We had no infantry with us and our cannons were designed to shoot at airplanes so would not depress down low enough to engage close in enemy infantry. Nobody said anything over the roar of our engines but we all recognized the unusual circumstances. I made sure my .45 was handy and noticed the machine gunner’s nod indicating he was “on it”.

While my mind was racing with defensive and offensive strategies, we, and they, kept our same speed and non-chalance and proceeded on our merry  ways.  I turned around to watch them, and a couple of them turned around to watch us. 

On that day I think I was probably looking the enemy straight in the eye. Fortunately we all survived to tell the tale.

Night tiger

Two or three months into my Viet Nam tour the intelligence people were predicting another all out offensive similar to the Tet offensive.  I got ordered to take two dusters ( down  the road leading to Khe Sahn and help some Marines guard a bridge. I was apprehensive to say the least. 

Dusters were designed to be antiaircraft weapons. The  gunners were in a steel turret standing up to load the guns. At first blush they look somewhat like a tank but if you look closely you’ll see no completely protective armor. We were good for shooting at targets up in the hills, but the guns wouldn’t depress much lower than level to the ground so you’d shoot over the head of  troops sneaking up on you. They were used in the Korean war and were pretty much obsolete by 1968. Parts were hard to find and at one time fully 50% of our vehicles would not run so they were parked in bunkers used as perimeter security. Being asked to go to war with shit equipment is one of the reasons I came to oppose the war. But I digress. On to the bridge story.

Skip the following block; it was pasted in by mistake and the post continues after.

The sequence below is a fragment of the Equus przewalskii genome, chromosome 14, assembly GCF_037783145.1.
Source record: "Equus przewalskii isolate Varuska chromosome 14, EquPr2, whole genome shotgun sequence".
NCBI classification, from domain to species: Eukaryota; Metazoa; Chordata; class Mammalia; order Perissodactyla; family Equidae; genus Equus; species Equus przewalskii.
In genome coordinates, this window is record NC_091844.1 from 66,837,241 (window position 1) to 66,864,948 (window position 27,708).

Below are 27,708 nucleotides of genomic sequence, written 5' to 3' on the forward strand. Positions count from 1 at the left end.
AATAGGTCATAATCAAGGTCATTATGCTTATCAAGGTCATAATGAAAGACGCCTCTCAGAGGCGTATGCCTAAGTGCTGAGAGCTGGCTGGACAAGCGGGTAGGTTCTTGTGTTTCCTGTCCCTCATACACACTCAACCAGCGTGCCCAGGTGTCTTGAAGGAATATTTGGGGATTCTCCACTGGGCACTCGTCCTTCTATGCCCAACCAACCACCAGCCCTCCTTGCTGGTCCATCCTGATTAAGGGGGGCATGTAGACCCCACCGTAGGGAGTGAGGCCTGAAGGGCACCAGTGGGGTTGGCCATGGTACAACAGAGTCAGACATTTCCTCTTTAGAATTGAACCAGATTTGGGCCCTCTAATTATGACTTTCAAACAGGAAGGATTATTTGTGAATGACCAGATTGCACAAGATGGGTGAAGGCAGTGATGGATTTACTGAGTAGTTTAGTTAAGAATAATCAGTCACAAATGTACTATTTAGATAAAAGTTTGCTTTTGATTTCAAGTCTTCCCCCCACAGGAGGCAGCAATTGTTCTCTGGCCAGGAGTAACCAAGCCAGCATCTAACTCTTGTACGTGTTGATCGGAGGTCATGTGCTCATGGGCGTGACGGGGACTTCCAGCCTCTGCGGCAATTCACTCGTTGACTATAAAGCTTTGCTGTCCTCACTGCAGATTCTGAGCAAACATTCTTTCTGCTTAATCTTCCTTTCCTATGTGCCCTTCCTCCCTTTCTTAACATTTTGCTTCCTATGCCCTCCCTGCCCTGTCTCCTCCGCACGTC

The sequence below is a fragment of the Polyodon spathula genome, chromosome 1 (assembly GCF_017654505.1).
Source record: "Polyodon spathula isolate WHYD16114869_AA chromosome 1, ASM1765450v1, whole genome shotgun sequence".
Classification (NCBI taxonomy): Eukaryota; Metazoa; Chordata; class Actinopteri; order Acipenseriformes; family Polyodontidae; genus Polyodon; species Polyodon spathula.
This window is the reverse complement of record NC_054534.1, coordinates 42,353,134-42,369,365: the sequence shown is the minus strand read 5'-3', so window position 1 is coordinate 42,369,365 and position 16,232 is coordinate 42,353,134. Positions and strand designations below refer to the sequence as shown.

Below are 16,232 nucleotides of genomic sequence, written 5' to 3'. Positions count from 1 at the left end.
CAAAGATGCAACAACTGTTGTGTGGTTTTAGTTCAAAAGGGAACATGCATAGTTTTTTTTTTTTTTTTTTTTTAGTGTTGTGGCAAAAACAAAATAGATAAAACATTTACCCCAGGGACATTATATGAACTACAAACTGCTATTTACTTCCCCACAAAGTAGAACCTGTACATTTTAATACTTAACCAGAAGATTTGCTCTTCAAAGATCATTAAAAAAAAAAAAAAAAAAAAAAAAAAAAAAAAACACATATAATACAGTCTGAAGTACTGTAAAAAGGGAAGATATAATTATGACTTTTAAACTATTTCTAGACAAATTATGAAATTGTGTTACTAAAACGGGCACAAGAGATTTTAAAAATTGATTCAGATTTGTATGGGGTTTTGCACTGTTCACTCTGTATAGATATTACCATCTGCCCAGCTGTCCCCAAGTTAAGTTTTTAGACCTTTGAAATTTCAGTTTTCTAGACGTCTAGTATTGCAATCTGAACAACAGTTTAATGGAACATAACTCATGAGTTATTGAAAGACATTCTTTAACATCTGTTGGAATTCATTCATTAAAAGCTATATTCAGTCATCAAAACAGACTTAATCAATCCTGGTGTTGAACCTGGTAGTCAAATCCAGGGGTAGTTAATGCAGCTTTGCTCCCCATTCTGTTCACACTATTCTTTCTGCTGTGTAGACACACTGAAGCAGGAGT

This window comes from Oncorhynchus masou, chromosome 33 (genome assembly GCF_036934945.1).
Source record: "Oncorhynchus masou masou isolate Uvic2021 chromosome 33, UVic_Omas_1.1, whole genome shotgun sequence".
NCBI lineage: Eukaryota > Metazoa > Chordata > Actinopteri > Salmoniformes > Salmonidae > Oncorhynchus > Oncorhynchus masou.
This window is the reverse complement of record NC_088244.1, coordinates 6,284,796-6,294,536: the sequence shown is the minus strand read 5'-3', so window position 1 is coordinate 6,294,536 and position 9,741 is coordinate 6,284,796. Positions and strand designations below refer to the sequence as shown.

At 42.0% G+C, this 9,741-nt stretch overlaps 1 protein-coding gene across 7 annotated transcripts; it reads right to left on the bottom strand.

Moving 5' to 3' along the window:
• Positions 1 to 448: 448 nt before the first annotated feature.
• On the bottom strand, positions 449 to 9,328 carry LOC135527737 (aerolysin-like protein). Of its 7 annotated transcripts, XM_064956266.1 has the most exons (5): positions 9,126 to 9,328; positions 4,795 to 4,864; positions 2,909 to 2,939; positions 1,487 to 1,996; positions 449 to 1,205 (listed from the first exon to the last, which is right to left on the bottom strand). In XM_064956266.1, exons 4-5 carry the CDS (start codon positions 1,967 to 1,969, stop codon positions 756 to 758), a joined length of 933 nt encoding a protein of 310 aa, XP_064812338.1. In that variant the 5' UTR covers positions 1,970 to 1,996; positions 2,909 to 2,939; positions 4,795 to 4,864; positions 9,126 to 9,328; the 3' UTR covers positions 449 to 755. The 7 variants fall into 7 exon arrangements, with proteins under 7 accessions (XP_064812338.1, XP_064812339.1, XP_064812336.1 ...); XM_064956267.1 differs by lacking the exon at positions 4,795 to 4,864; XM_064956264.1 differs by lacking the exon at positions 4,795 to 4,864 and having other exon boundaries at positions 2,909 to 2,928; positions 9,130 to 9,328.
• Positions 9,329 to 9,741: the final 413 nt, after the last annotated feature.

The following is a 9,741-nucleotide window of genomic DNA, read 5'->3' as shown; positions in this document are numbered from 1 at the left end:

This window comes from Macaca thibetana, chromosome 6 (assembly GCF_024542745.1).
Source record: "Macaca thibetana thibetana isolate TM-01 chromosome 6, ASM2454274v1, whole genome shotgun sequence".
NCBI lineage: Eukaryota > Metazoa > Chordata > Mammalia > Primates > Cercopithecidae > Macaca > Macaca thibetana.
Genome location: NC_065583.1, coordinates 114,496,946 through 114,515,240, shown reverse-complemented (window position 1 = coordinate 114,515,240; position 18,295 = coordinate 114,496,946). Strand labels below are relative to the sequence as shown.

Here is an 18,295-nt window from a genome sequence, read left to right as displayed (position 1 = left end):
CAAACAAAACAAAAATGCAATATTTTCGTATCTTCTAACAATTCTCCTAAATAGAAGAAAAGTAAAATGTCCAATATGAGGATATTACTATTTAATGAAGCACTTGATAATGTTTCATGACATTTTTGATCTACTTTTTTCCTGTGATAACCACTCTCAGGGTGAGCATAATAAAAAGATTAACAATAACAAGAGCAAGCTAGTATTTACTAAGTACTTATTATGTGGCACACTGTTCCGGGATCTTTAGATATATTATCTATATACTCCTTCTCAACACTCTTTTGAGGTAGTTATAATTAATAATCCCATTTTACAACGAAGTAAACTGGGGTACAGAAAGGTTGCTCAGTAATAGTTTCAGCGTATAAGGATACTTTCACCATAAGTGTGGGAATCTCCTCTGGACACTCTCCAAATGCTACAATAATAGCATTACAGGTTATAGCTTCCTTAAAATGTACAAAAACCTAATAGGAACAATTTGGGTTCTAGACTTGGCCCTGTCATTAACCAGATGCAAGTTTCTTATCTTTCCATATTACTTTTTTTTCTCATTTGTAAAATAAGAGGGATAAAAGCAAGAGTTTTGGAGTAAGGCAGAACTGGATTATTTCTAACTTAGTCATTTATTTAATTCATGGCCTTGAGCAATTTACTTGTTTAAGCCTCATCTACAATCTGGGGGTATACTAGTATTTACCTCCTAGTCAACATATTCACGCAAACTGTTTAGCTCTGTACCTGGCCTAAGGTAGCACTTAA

I joined up with the marine squad leader who was in charge of the infantry group at the bridge. We exchanged radio call signs, verified call signs for artillery support, discussed possible scenarios etc. while having our chat I noticed he was unscrewing the detonator on a hand grenade! Jesus, what kind of jarhead nonsense is this? He then put a match to the explosives inside the grenade and used the fire to warm his C-rations. You learn something new everyday.

We settled in for the night not knowing if we’d see the dawn or not. The marines were used to this scenario, but us army “doggies”, as they called us, were not.  We spent our nights at Camp Carrol, snug in our mosquito screened beds. (See photo)Darkness descended like a cloud of black ink. Looking for attackers was like looking for a black cat in a coal mine one hundred feet underground at midnite. I didn’t dare turn on a flashlight because that would be the best thing for a sniper to aim at. I fleetingly considered the possibility of having the artillery support shoot up a flare so we could see. Those things do an amazing job of lighting up a battlefield, but then I reasoned if I cant see, neither can the enemy. Your ears get very sensitive in a situation like this, but I heard nothing, then I saw a North Vietnamese soldier! No, wait he’s gone. WTF, I can’t see my hand in front of my face, how can I see soldiers 40 yards away? There’s another one! Hmm. No, wait. Am I imagining things? Yes, you scaredy cat dumbass, you are imagining things. Whew! My pucker factor was in the red zone all night. We finally made it to sunup and there had been no attack. Big sigh,

Then a shout rang out. Lieutenant! Come over here and look at this! Right next to a sandbagged barrier, manned all night by some infantry, were huge tiger tracks! The tracks went all the way across the bridge past the sandbagged barrier on the other side. Nobody saw or heard a thing. Whoa dude! Spooky.

I guess we were lucky. By dint of being the ranking army officer at Camp Carrol, I got invited to dine with the Marine officers that were hosting a visiting Marine general. At that dinner they recounted a story from the night before. The Marines had set up an ambush that netted no enemy. At daylight they were leaving but one guy was missing.  They went looking for him and found his eviscerated body surrounded by tiger tracks.  Nobody heard a thing. A couple of weeks later a tiger was shot and loaded in a utility trailer behind a jeep. I saw the photos, and that monster completely filled the trailer w paws hanging over the side rails. War is hell, but you don’t think it will be like this.

Guy in creek